By JENNIFER NEJMAN
For The Evening Sun
Article Launched: 01/29/2007 10:01:02 AM EST
Some EMS experts say they are seeing more ambulance crashes in this area. They range from fender-benders to more serious crashes, such as the one last week at routes 30 and 616 in West Manchester Township. Officials are still reviewing whether the ambulance-vehicle collision played any role in the death of a 42-year-old Gettysburg woman who was in cardiac arrest. A Biglerville Hose and Truck Co. No. 1 ambulance was taking her to York Hospital when the ambulance collided with a Chevrolet Impala. Officials at Lehigh Valley Medical Center are reviewing Fawn Sova’s medical records and conducting testing beyond a preliminary autopsy.
The situation is an unfortunate one, and emergency medical technicians often are upset when accidents occur, said Steve Lyle, executive director of the Emergency Health Services Federation, a nonprofit council. “EMS people, their mantra is ‘Do no harm.’ Our goal is to help people. It takes a long time to get past if they do someone harm,” he said. Biglerville Fire Chief Dominic Englebert could not be reached for comment for this story.
Many factors contribute
Experts say many factors are leading to increases in ambulance-vehicle accidents. They cite more calls for emergency medical technicians, heavy traffic on Route 30, distractions for both emergency drivers and motorists, and younger EMS drivers. “I’ve got to be honest with you, almost every week you hear of one in the southcentral (area),” Lyle said. His council covers eight counties, including York and Adams. The council does not track ambulance accidents now but is working on implementing a program to do so, he said.
Lyle said he didn’t want to call it an odds-game, but he said the more hours ambulances spend on the road, the more likely they are to crash. Add drivers who have their windows up because it’s winter or are talking on cell phones or pulling out in front of ambulances, and that can cause problems. Most ambulance accidents occur during the day, Lyle said, adding that flashing lights are more noticeable at night.
Lt. Bryan Einsig of West York Ambulance trains EMTs to drive ambulances. Einsig said age and experience play a role in avoiding accidents. A person could obtain EMT certification at 16, but insurance companies do not allow people to drive until they are 18. Most require the driver to be 21, Einsig said. Based on numbers he has seen, Einsig said, a large portion of the accidents in this county in 2006 involved drivers who were younger than 25.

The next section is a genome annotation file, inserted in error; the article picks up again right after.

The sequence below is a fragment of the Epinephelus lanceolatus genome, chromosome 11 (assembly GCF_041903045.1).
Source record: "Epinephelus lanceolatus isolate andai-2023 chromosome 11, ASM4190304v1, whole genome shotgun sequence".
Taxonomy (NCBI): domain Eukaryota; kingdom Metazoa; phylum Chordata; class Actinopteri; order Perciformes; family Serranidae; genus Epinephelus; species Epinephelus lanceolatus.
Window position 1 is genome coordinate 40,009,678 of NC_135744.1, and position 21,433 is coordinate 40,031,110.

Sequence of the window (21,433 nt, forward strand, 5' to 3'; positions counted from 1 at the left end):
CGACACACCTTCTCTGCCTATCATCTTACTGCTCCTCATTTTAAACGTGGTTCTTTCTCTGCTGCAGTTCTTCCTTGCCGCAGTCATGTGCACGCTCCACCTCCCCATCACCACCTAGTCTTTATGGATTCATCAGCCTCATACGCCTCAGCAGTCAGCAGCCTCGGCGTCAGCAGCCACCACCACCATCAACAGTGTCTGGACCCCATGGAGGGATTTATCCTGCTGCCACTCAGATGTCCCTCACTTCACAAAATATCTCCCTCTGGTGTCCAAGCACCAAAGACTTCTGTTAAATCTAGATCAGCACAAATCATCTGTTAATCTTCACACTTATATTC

“We’re actually seeing an influx of younger individuals into the EMS field,” Einsig said. Most EMTs in York County are between the ages of 20 and 45 years old. Einsig has been in the field 23 years. He said it took him a good four to six years before he really felt proficient at driving. Those skills come only through practice and additional training, he said.
Einsig said he wonders if available technology could have prevented last week’s crash. Some municipalities have devices on traffic lights that allow EMS personnel to safely change the signals as an additional warning to drivers. Einsig said West Manchester Township, where the crash occurred, does not have that technology. The equipment is expensive, but Einsig said taxes some municipalities or school districts can levy for public safety efforts should be used to off-set the cost. “It’s not just for the safety of the driver, but to increase the quality of patient care that is needed in a time of life-saving emergency,” he said.
Lyle, of the emergency services council, said use of that technology should depend upon the intersection. He has heard of cases in the United States in which fire trucks coming from one direction and police coming from another both clicked the signal to green. The result: They crashed, Lyle said.
West York Ambulance and other area ambulances also have installed digital cameras inside ambulances to record accidents. The technology records the drivers’ reactions, which they believe encourages them to be more responsible, and what happens outside the vehicle. In addition to EMT training, drivers must take a 16-hour driving course. Ambulance company requirements beyond the basic course vary.
Some require driving on scheduled transports of patients between hospitals and nursing homes or in between calls before taking the wheel in emergency situations. EMT drivers are trained to make eye contact with other drivers, when possible, to make sure they understand where the ambulance is going, Einsig said.
Shannon Tracey, director of operations at White Rose Ambulance, which serves the City of York and North York, said she does not believe there has been an increase in accidents, it’s just that they receive a lot of attention. “For as much as we do, we don’t have many accidents,” she said.
Lyle said the goal of EMS providers is to travel as few miles under lights and sirens as possible. Of course, ambulances exist for the situation when patients require a fast ride to hospitals. “I think we’re going to continue to see an increase (in accidents), to a degree, because our call volume is going to keep increasing and the amount of traffic on the roadway is going to keep increasing,” Lyle said.
If you hear ambulance sirens and see flashing lights, as a driver, you should:
Pull to the right edge of the road. EMT ambulance drivers try to stay far left.
Watch as the ambulance makes a path. It might be appropriate to move your vehicle left, especially on multi-lane roads.
You should not:
Dart in front of an ambulance to get ahead of it.
Break laws, such as running red lights.